35 Low Power Design Essentials © Some Useful References … Selected Keynote Presentations  Fred Boekhorst, ”Ambient intelligence, the next paradigm for consumer electronics: How will it affect Silicon?, ” Digest of Technical Papers ISSCC, pp , Febr. 02.  Theo A. C. M. Claasen, “High speed: Not the only way to exploit the intrinsic computational power of silicon,” Digest of Technical Papers ISSCC, pp , Febr. 99.  Hugo De Man, “Ambient intelligence: Gigascale dreams and nanoscale realities,” Digest of Technical Papers ISSCC, pp , Febr. 05.  Patrick P. Gelsinger, Microprocessors for the new millennium: Challenges, opportunities, and new frontiers,” Digest of Technical Papers ISSCC, pp , Febr. 01.  Gordon E. Moore, “No exponential is forever: But "Forever" can be delayed!,” Digest of Technical Papers ISSCC, pp , Febr. 03.  Yrjö Neuvo, ”Cellular phones as embedded systems,” Digest of Technical Papers ISSCC, pp , Febr. 04.  Takayasu Sakurai, ”Perspectives on power-aware electronics,” Digest of Technical Papers ISSCC, pp , Febr. 03.  Robert Yung, Stefan Rusu, and Ken Shoemaker, Future trend of microprocessor design, Proceedings ESSCIRC, Sept Books and Book Chapters  S. Roundy, P. Wright and J.M. Rabaey, "Energy Scavenging for Wireless Sensor Networks," Kluwer Academic Publishers,  F. Snijders, “Ambient Intelligence Technology: An Overview,” In Ambient Intelligence, Ed. W. Weber et al, pp , Springer,  T. Starner and J. Paradiso, “Human-Generated Power for Mobile Electronics,” in “Low-Power Electronics”, C. Piguet, Editor, pp , CRC Press 05.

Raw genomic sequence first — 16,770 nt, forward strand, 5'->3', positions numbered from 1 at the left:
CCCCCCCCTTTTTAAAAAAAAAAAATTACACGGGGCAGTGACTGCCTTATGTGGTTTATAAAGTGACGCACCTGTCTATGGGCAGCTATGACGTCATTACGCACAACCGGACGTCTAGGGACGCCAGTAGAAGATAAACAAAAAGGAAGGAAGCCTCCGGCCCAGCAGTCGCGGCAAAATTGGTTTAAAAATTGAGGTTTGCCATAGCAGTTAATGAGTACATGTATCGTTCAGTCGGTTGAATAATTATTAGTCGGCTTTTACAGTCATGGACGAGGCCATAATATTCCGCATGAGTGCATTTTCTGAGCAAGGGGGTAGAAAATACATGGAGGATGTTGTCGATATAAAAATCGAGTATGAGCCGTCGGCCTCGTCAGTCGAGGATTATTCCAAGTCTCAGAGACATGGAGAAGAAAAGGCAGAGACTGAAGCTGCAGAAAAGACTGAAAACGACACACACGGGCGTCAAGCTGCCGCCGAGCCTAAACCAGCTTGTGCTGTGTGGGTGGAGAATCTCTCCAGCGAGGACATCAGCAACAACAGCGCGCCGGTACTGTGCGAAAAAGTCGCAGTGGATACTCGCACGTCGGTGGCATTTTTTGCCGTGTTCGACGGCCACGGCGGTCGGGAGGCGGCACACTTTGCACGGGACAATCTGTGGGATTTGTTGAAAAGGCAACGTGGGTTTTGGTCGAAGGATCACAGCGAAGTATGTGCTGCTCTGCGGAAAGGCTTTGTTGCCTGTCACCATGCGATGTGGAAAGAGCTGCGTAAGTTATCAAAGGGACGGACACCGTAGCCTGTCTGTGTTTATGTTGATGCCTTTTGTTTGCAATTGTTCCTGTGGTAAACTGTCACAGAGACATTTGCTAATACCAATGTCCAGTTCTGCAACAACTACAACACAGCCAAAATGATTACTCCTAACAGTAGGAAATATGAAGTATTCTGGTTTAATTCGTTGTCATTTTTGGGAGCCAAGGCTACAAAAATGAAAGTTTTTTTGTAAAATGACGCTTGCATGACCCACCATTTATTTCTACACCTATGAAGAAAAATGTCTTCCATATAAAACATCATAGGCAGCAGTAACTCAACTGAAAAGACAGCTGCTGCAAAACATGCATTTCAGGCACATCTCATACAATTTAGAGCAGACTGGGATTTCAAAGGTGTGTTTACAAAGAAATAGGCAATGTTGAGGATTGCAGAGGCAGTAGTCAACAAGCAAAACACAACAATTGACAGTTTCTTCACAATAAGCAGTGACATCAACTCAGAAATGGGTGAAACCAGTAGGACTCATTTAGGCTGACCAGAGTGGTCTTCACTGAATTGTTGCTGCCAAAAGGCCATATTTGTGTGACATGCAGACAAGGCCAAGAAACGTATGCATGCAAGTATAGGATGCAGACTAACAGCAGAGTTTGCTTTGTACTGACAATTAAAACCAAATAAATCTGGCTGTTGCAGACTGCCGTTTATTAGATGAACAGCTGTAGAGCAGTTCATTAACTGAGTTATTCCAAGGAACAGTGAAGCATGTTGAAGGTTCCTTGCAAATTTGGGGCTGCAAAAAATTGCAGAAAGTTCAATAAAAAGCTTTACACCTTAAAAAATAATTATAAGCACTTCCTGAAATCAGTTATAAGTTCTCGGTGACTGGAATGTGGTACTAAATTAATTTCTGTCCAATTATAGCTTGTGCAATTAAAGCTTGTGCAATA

36 Low Power Design Essentials © Some Useful References (cntd) Publications  A. Bar-Cohen, S. Prstic, K. Yazawa, M. Iyengar. “Design and Optimization of Forced Convection Heat Sinks for Sustainable Development”, Euro Conference –New and Renewable Technologies for Sustainable,  S. Borkar, numerous presentations over the past decade …  R. Chu, “The Challenges of Electronic Cooling: Past, Current and Future,” Journal of Electronic Packaging, Vol 126, pp. 491, Dec  D. Frank, R. Dennard, E. Nowak, P. Solomon, Y. Taur, P. Wong, “Device scaling limits of Si MOSFETs and their application dependencies,” Proceedings of the IEEE, Volume 89, Issue 3, pp. 259 – 288, March  International Technology Roadmap for Semiconductors,  J. Markoff and S. Hansell, “Hiding in Plain Sight, Google Seeks More Power”, NY Times, June  R. Nowak, “A DARPA Perspective on Small Fuel Cells for the Military,” presented at Solid State Energy Conversion Alliance (SECA) Workshop, Arlington, March  J. Rabaey et al. "PicoRadios for wireless sensor networks: the next challenge in ultra-low power design,” Proc IEEE ISSCC Conference, pp.200-1, San Francisco, February  R. Schmidt, “Power Trends in the Electronics Industry – Thermal Impacts,” ACEED03, IBM Austin Conference on Energy-Efficient Design,  Toshiba, “Toshiba Announces World's Smallest Direct Methanol Fuel Cell With Energy Output of 100 Milliwatts,” June 2004.http://www.toshiba.co.jp/about/press/2004_06/pr2401.htm